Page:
Honors and awards edit

He has been honored by two Festschriften (homage volumes). The first, in commemoration of his seventieth birthday, was published in 1997 and edited by his former students James M. Baker, David W. Beach, and Jonathan W. Bernard (FA12, FA6, and FA11, according to Berry's list). It was titled Music Theory in Concept and Practice (a title derived from Forte's 1962 undergraduate textbook, Tonal Harmony in Concept and Practice). The second was serialized in five installments of Gamut: The Journal of the Music Theory Society of the Mid-Atlantic, between 2009 and 2013. It was edited by Forte's former student David Carson Berry (FA72) and was titled A Music-Theoretical Matrix: Essays in Honor of Allen Forte (a title derived from Forte's 1961 monograph, A Compositional Matrix). It included twenty-two articles by Forte's former doctoral advisees, and three special features: a previously unpublished article by Forte, on Gershwin songs; a collection of tributes and reminiscences from forty-two of his former advisees; and an annotated register of his publications and advisees.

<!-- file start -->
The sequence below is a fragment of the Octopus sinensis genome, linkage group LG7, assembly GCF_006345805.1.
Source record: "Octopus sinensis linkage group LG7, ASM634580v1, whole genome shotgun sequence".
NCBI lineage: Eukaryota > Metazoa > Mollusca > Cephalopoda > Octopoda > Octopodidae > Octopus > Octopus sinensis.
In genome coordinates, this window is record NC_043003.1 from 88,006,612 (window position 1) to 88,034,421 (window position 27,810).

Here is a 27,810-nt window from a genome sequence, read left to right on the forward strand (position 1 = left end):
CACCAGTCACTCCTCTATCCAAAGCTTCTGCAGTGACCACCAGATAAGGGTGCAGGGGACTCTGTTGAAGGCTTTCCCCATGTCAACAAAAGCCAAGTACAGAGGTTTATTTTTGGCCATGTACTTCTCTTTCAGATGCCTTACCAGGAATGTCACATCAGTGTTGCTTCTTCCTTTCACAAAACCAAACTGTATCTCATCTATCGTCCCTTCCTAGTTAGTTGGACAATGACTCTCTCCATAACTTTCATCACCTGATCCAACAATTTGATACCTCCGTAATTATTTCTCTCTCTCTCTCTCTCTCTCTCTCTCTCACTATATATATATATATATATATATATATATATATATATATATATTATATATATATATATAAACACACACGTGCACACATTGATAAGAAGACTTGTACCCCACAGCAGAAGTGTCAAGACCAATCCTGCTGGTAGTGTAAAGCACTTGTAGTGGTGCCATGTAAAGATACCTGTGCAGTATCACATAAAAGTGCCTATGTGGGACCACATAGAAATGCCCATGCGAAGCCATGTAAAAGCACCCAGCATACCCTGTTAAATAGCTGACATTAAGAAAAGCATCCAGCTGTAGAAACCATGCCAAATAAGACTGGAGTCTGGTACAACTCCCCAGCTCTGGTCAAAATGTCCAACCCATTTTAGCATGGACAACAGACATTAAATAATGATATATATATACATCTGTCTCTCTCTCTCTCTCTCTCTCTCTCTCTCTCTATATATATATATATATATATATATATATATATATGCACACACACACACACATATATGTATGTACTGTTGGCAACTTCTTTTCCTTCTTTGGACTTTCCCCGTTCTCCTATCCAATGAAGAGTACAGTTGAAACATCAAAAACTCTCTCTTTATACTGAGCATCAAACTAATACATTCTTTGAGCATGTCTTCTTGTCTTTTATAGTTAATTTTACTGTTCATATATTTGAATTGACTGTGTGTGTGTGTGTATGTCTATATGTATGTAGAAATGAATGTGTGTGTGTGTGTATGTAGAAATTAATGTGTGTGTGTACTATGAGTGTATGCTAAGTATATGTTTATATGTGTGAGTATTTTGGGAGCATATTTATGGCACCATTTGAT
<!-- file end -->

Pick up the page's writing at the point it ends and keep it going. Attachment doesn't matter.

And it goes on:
Personal life edit

Forte was married to Herta Lynd Waitzfelder Sharland (1915–2000)[10] and also to the French-born pianist Madeleine (Hsu) Forte, emerita professor of piano at Boise State University.

Bibliography (Books and seminal articles) edit

  • (1955) Contemporary Tone-Structures. New York: Bureau of Publications, Columbia Univ. Teachers College.
  • (1959) "Schenker's Conception of Musical Structure," Journal of Music Theory, iii, 1–30.
  • (1961) The Compositional Matrix. Baldwin, NY: Music Teachers National Assoc.
  • (1962) Tonal Harmony in Concept and Practice (3rd ed., 1979). New York: Holt, Rinehart and Winston.